In order to conduct a careful, thorough review of Penn's benefits package and to receive advice from the University community, a Benefits Advisory Committee was appointed in 1996. In its first set of recommendations, which were implemented on July 1, 1997, the Benefits Advisory Committee focused on the following goals: maintaining an attractive benefits package that meets the professional and personal needs of University employees; realizing a competitive benefits package; adopting plans that conform to the best practices of benefits design; maintaining affordable benefits for lower-wage employees; retaining those benefits that are most valued by employees; and simplifying and clarifying the benefits package. It attempted to achieve these goals while at the same time contain costs of the program. Those costs were averaging an annual 8.1% rate of growth and diverting resources that might otherwise be used to maintain competitive salaries, invest in Penn's strategic priorities, enable researchers to effectively compete for sponsored research grants, and assure a competitive tuition policy.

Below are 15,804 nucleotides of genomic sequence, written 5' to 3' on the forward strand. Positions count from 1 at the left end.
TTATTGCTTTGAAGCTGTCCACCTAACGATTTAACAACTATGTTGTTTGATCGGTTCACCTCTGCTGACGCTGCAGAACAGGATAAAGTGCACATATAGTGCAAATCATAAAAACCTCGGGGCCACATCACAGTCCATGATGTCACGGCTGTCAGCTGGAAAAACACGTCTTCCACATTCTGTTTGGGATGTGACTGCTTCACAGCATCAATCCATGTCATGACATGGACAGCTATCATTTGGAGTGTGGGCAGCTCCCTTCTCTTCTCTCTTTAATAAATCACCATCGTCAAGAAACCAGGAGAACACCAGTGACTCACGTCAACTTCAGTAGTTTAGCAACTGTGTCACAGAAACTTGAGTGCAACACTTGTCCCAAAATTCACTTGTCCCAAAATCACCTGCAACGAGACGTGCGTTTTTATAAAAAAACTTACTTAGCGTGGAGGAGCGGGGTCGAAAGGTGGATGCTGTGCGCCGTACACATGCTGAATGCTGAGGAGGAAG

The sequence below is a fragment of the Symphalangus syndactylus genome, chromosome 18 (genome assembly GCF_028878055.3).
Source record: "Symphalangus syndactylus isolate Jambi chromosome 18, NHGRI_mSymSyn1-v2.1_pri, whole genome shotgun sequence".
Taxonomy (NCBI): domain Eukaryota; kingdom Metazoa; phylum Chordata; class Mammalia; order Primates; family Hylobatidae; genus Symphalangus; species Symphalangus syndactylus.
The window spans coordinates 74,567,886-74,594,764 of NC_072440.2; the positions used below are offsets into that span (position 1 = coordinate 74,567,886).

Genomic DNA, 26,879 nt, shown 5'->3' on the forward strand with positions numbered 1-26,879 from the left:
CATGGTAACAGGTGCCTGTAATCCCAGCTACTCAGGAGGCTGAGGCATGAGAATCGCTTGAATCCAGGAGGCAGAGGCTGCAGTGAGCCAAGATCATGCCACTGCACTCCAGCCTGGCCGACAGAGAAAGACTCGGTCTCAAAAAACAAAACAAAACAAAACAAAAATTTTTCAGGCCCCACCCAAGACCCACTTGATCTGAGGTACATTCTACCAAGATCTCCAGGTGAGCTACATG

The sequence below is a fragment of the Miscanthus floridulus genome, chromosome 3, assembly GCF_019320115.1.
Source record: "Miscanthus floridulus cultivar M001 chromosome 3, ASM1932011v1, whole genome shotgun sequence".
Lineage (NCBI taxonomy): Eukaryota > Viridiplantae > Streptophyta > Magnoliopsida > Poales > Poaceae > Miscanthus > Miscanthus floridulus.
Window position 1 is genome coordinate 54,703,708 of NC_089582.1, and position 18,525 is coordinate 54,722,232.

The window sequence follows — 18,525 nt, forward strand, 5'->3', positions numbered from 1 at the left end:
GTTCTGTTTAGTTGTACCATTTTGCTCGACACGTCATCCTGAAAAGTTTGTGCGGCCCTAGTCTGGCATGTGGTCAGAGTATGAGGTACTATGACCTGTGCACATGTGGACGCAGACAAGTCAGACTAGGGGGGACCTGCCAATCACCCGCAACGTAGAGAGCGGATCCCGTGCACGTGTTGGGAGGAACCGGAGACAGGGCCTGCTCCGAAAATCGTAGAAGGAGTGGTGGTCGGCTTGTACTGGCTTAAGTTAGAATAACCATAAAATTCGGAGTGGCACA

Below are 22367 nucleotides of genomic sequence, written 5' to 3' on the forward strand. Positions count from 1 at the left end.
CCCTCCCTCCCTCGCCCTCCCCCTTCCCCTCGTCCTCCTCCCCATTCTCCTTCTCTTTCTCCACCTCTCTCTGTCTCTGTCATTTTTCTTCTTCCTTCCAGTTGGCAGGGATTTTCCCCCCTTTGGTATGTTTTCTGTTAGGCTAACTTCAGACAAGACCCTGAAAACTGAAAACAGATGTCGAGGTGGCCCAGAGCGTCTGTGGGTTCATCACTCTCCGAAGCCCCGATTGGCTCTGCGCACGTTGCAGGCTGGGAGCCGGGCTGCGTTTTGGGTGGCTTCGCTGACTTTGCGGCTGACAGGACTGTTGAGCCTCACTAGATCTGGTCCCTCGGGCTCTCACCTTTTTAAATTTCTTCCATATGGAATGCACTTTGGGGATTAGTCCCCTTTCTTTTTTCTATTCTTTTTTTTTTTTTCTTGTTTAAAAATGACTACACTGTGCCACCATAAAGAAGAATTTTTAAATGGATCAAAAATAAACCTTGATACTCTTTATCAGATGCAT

The Committee recommended greater employee cost sharing over a wider range of health insurance plans and introduction of prescription drug coverage in the HMO plans; changes to life-insurance to provide one-times annual benefits base pay and return of flex dollars to employees; a single paid-time-off accrual schedule and elimination of reduced summer hours; retention of undergraduate tuition benefits and graduate tuition benefits for employees and development of special qualifying programs for employees whose admission to Penn is deferred for academic reasons; and expansion of the options for part-time employees to participate in the Health Care Pre-Tax Account. These changes permit the University of Pennsylvania to continue to offer an attractive and competitive employee benefits package that helps the University to attract and retain excellent faculty and staff.

The Committee also recommended that consideration of changes to health insurance lifetime maximums, retirement, long-term disability, and mental health plans and additional options for long-term care, and vision care be considered this year. Although the committee reviewed a voluntary vision care benefit, there is not yet closure on such a plan. Thus, its implementation will not occur in the next fiscal year. This report focuses on recommendations regarding the other benefits listed.